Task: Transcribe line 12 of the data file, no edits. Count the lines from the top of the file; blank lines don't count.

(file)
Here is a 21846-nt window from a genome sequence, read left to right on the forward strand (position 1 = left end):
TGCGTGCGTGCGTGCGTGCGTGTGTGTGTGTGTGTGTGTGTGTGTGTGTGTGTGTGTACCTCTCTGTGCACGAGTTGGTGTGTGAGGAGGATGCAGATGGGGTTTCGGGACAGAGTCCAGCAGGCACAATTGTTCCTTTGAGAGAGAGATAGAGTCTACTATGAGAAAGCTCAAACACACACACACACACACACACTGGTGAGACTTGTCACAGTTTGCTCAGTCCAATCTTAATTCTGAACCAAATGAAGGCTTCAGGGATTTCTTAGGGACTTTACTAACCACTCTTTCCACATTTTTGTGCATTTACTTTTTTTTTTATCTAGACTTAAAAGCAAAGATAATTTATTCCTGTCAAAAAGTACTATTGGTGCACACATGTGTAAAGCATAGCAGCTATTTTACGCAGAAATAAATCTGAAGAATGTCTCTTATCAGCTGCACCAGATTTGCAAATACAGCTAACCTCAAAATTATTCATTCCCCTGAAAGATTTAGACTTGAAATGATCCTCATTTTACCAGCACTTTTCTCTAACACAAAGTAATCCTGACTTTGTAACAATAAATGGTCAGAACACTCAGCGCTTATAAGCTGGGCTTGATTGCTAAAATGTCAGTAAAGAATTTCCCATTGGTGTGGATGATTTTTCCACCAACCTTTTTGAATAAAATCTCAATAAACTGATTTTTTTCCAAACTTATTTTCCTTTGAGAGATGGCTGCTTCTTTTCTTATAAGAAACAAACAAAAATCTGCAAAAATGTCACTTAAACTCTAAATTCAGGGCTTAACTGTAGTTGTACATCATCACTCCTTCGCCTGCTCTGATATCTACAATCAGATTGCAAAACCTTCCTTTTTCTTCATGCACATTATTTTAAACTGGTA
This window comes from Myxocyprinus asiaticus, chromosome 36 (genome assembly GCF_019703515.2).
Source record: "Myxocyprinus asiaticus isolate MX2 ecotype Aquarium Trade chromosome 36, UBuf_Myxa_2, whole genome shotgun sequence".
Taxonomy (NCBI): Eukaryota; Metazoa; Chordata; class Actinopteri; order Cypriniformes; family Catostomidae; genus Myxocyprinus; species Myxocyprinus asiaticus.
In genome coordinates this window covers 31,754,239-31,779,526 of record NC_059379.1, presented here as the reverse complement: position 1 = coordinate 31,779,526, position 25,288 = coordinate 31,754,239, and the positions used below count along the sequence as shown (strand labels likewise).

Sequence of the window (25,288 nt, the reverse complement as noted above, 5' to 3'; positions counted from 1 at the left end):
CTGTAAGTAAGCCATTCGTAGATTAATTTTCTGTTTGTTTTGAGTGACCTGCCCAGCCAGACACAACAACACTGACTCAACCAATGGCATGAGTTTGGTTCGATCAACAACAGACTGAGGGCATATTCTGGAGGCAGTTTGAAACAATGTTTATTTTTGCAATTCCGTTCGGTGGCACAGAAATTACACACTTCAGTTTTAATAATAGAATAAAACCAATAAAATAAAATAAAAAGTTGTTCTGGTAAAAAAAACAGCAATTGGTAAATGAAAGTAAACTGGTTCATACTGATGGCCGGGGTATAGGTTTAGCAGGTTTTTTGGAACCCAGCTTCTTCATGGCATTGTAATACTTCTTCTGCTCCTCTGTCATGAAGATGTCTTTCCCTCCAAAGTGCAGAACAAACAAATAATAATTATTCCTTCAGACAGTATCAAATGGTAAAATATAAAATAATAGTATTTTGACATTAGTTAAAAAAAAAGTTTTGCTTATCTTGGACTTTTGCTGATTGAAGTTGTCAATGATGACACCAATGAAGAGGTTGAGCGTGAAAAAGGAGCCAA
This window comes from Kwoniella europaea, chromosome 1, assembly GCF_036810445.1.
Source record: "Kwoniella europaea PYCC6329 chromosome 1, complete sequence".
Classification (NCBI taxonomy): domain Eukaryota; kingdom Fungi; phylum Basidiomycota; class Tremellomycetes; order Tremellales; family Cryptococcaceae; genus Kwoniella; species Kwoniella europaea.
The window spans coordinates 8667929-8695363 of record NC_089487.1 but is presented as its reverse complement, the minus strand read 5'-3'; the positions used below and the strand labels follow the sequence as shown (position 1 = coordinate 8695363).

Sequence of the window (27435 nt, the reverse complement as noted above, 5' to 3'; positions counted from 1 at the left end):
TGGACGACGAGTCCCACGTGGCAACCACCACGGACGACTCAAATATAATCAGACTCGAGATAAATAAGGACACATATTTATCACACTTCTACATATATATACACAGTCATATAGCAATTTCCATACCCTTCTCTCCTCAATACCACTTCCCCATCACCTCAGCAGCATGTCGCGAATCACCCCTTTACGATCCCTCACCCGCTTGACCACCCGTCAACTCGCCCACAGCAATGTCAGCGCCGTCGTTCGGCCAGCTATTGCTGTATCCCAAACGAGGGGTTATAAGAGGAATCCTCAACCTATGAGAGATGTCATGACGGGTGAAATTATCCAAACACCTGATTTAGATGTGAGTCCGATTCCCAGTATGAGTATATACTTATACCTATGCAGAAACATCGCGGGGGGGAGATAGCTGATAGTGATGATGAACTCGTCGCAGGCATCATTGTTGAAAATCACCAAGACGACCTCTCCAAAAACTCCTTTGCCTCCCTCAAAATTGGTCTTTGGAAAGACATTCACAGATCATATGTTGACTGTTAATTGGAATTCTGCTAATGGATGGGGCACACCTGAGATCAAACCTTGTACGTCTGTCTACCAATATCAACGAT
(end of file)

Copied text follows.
The window spans coordinates 8667929-8695363 of record NC_089487.1 but is presented as its reverse complement, the minus strand read 5'-3'; the positions used below and the strand labels follow the sequence as shown (position 1 = coordinate 8695363).